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Updated: Apr 23

Who walks down the aisle first? Do we have to say I do? Can we skip the love story bit? Do we sign before the first kiss? How many songs should we choose?

When we begin planning your wedding ceremony, I will have some fabulous tips to share with you that will make your ceremony awesome. After all, it’s really the official start of your wedding and you just have to get it right!

While your ceremony should be unique and reflect you, there are a few basic elements that tend to stay the same. They might not be in this order. Here's what I mean:

A popular ceremony structure

1. Processional (or entry by the wedding party while music plays)

2. Welcome by your celebrant

3. Marriage and your love story (a reading might get popped in here)

4. Asking of intent (or the I do’s )

5. Making your promises and saying the legal vow

6. Exchanging rings

7. Declaring you married and the first kiss

8. Signing of certificates (while music plays)

9. Recessional (or exit by you, the newlyweds, while music plays)

10. Congratulations

Processional or entry by the wedding party

Traditionally a wedding ceremony begins with the playing of music, then the bride and her girl gang make their entrance while the groom and his band of boys wait at the end of the aisle.

But if you want to have the grand entrance of all the key players in your wedding, where each take their turn to walk down the aisle then stand or sit in their position, here you go, this order works:

· The groom’s mum and dad

· The groomsmen then best man (if they’re not going down the aisle with the bridesmaids)

· The groom

· The bride’s mum

· The flower girl and ring bearer/page boy

· The bridesmaids then maid of honour

· The father of the bride (or whoever the bride has chosen) with the bride

Every wedding is different and every couple is different. So let’s toss everything I've just said out the window – it’s your wedding so make it your wedding! What about this?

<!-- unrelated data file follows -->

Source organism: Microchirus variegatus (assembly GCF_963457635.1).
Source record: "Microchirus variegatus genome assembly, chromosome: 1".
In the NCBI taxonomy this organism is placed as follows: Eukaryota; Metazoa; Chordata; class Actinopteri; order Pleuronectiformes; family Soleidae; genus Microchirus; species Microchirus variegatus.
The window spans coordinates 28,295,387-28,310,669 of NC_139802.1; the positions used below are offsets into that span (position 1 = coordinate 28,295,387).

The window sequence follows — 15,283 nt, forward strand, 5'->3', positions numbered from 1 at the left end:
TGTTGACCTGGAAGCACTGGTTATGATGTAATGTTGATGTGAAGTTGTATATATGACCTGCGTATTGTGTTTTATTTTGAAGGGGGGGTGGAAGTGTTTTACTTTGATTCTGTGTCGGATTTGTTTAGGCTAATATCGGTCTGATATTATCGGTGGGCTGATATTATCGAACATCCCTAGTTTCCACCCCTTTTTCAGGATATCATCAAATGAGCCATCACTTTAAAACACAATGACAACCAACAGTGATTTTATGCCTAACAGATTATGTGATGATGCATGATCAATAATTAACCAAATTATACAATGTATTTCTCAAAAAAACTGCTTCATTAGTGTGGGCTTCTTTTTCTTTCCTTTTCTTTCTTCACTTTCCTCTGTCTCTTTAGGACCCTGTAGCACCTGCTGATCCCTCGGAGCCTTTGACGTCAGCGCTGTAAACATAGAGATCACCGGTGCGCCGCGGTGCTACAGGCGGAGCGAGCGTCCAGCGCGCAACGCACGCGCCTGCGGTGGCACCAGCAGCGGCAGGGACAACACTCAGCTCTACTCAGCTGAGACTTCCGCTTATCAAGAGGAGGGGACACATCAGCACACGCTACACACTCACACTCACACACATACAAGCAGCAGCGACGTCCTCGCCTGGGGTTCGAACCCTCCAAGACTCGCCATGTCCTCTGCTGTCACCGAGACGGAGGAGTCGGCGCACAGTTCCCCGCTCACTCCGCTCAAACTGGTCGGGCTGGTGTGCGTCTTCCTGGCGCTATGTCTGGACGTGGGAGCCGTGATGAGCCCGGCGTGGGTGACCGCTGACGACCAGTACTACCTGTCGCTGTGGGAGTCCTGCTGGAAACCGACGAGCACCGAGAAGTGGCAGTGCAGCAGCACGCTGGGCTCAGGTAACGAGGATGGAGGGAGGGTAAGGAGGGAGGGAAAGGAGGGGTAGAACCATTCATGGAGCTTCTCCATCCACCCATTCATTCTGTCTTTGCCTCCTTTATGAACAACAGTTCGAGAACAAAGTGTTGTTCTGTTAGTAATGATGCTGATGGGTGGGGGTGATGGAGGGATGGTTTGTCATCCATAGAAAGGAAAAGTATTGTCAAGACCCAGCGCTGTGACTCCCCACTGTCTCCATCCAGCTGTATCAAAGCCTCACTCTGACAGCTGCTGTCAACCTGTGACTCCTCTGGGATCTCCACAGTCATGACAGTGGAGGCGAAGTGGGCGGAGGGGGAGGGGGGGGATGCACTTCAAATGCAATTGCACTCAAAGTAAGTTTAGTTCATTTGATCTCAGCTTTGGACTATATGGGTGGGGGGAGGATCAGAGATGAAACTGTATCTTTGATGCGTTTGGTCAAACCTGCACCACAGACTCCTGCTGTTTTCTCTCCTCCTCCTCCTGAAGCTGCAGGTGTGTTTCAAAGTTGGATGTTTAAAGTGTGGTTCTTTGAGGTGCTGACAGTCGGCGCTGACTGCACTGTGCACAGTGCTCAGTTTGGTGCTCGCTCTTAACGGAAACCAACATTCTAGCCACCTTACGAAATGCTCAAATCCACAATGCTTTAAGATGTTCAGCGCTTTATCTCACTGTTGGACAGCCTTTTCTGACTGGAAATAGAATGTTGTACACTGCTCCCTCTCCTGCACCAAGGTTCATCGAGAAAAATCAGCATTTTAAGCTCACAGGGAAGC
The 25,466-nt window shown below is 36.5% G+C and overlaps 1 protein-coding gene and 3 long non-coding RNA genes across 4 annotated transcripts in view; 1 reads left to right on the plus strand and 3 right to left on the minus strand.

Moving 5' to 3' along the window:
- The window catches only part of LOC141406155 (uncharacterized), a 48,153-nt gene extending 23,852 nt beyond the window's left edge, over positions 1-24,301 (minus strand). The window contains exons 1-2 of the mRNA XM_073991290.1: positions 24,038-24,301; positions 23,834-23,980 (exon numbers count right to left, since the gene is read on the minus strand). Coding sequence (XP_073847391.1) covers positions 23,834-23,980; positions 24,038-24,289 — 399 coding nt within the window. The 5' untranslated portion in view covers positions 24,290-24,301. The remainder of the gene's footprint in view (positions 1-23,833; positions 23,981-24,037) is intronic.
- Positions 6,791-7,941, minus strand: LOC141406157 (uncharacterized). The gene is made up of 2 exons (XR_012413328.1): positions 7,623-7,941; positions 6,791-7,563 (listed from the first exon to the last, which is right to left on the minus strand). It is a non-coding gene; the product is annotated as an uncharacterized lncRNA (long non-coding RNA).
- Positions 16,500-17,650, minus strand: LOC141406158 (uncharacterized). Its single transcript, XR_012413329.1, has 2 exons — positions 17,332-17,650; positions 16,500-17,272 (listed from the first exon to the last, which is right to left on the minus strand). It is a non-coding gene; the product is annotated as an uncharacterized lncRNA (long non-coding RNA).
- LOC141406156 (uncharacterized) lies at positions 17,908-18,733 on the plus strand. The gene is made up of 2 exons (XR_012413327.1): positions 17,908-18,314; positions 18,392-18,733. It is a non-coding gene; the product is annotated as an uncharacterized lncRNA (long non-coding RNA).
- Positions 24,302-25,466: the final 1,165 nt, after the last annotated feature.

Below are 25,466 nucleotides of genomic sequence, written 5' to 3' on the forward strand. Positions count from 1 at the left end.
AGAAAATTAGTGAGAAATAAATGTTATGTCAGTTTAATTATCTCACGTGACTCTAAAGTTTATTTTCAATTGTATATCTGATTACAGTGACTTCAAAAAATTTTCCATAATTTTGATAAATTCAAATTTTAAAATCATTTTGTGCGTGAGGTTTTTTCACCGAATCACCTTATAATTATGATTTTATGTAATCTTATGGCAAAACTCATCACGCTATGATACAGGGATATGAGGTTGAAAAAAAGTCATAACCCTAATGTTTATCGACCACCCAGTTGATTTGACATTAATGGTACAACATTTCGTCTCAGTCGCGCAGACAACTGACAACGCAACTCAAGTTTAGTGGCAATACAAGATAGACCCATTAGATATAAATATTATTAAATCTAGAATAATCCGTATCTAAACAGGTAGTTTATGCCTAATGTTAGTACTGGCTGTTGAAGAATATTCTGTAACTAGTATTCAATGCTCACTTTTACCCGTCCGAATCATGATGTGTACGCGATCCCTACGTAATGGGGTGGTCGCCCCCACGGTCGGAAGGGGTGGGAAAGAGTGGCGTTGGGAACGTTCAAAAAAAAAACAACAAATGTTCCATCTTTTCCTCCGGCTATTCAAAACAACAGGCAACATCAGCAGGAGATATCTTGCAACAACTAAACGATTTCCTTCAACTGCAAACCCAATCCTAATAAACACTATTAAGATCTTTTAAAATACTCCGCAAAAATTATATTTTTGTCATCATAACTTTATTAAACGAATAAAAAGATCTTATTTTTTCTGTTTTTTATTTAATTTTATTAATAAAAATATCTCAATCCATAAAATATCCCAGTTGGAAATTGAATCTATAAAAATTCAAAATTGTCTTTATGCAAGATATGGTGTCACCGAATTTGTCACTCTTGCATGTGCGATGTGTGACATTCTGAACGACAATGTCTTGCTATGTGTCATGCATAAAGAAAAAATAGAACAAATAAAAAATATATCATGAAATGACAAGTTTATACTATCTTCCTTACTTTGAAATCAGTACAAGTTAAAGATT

· The mums and dads walk in

· Your wedding party walk in together and stand on either side at the front (if you have a flower girl/flower boy/ring bearer – let them go first – they always get a loud aww from the guests)

· Then you and your partner walk in together

Or you can mingle with your guests until the ceremony start time then you and your wedding party move to where they have to stand or sit. Or the groom and groom (or bride and bride) make an entrance while their wedding party await them at the end of the aisle. I'm sure you see what I mean...mix it up,make it yours, make it fun if that's your thing or make it elegant and amazing.

Welcome by your celebrant

Once everyone is in their place, your celebrant will get things underway... Dearly beloved, we are gathered here today…well that's how it might have started years ago. If that’s how you would like your ceremony to start then go with it, but if not, talk with your celebrant and let them know the things you would and wouldn't like them to write in your ceremony. Make sure you’re 100% happy with your ceremony because you don’t want any surprises on your big day.

Love, marriage and your love story

When I meet couples I ask them how they would like their ceremony to be. Answers often include – short, sweet, funny, not serious, romantic, family focused, no love story stuff, all about us, haven't really thought about it …

My job is to write a ceremony that is all about you and reflects you as a couple. Using the information you have shared with me, for example: how you met, what you love about each other, when and how the proposal happened, will help me write this section of your ceremony.

Asking of intent or the I do’s

Did you know that you don't have to say "I do". It’s not a legal requirement but it is a nice way to show your partner that you are choosing them, the person who you truly love, over all others. This is usually the first time in your ceremony that you both have to say something. (Phew I hear you say!)